The National Endowment for the Humanities (NEH) will provide $70,939 to the University of Kansas Libraries for cataloging and digitizing scientific illustrations from the collection of John Gould (1804-1881), a notable nineteenth-century British publisher of illustrated bird books.
Karen Cook, a special collections librarian at KU’s Kenneth Spencer Research Library, is the project director. Wade Garrison, digital humanities consulting librarian in the Center for Digital Scholarship (CDS), is the project manager. Participating in the project are staff from the KU Libraries CDS, preservation and cataloging departments. Staff in ornithology at the Biodiversity Institute and in prints and drawings at the Spencer Museum of Art will form an advisory board.
The NEH grant will help fund the costs of creating metadata and providing access to the Gould collection, as well as the related research archive of the late Gordon Sauer, leading Gould biographer and historian. Approximately 6,300 of Gould's drawings, watercolors, lithographic stones, lithographic proofs, color trials, and published prints will be digitized and made accessible online for access by scholars around the world.
The grant was one of only 33 in the nation awarded by NEH this year for humanities collections and reference resources projects, and one of two in the state of Kansas in that category—the other being awarded to the Spencer Museum of Art. (A third NEH grant to the University of Kansas was an award in the summer stipends category to Derrick Darby in the Philosophy Department.)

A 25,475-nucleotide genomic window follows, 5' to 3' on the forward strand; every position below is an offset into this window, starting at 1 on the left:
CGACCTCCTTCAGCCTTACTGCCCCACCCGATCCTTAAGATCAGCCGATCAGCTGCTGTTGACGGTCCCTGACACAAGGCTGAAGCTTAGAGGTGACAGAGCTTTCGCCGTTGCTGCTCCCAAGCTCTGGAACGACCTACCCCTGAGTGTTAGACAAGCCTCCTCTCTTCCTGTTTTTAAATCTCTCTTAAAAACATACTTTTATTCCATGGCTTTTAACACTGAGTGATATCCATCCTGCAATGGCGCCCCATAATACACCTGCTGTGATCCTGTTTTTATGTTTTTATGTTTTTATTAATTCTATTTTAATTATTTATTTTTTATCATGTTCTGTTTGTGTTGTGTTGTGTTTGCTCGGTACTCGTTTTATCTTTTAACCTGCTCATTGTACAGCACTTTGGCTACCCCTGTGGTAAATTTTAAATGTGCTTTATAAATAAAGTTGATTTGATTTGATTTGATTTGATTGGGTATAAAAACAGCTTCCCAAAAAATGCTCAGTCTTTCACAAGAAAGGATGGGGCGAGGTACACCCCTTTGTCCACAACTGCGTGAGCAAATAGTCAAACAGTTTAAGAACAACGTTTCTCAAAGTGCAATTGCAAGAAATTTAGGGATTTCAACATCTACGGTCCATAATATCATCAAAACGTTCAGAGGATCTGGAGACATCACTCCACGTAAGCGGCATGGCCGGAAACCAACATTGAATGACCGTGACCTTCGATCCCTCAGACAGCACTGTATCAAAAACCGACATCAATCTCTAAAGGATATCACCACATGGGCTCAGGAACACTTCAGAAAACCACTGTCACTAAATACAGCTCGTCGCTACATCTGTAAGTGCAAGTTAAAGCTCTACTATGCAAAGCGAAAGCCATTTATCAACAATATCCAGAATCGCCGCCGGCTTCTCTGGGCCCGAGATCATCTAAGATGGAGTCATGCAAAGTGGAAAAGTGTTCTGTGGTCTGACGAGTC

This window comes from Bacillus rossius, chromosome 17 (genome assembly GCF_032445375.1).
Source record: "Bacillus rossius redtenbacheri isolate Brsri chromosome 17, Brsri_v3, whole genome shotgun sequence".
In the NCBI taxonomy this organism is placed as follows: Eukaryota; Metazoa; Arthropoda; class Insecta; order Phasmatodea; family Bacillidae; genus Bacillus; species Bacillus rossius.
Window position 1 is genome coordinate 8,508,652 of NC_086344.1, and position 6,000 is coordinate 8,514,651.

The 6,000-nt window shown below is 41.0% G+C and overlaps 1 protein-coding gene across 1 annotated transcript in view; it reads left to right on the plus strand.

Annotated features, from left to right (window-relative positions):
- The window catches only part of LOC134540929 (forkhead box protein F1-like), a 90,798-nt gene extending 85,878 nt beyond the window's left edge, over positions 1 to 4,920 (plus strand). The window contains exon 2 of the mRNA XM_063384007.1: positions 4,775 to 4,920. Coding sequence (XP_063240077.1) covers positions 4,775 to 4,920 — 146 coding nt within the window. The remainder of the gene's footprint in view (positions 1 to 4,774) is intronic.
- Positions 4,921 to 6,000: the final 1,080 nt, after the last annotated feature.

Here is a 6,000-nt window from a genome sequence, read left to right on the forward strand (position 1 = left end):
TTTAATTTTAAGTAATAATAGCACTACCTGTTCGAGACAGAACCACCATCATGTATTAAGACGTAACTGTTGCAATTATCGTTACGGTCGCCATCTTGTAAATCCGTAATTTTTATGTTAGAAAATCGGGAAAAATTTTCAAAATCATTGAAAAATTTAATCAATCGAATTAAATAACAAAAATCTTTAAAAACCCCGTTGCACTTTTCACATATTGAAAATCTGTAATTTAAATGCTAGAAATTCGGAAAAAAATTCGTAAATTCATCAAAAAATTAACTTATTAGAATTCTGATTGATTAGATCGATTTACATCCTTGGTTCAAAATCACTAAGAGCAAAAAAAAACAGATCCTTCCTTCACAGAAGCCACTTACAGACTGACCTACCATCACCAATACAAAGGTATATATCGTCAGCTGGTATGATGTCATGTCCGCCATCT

The Gould manuscripts and publications form the centerpiece of the Ralph Ellis collection of 25,000 natural-history volumes, which is one of the best ornithological libraries in America for the period up to 1945, when Ellis died and the collection came by bequest to the University of Kansas. In addition to the development of ornithological science and illustration, the Gould collection (http://spencer.lib.ku.edu/exhibits/gould/) offers insights into the techniques of lithographic printing and watercolor painting and the natural-history publishing business during the mid-19th century.
The Kenneth Spencer Research Library and its staff are dedicated to the preservation of diverse collections ranging from medieval manuscripts and other rare books to Kansas historical records to national political documents. For more information, visithttp://spencer.lib.ku.edu.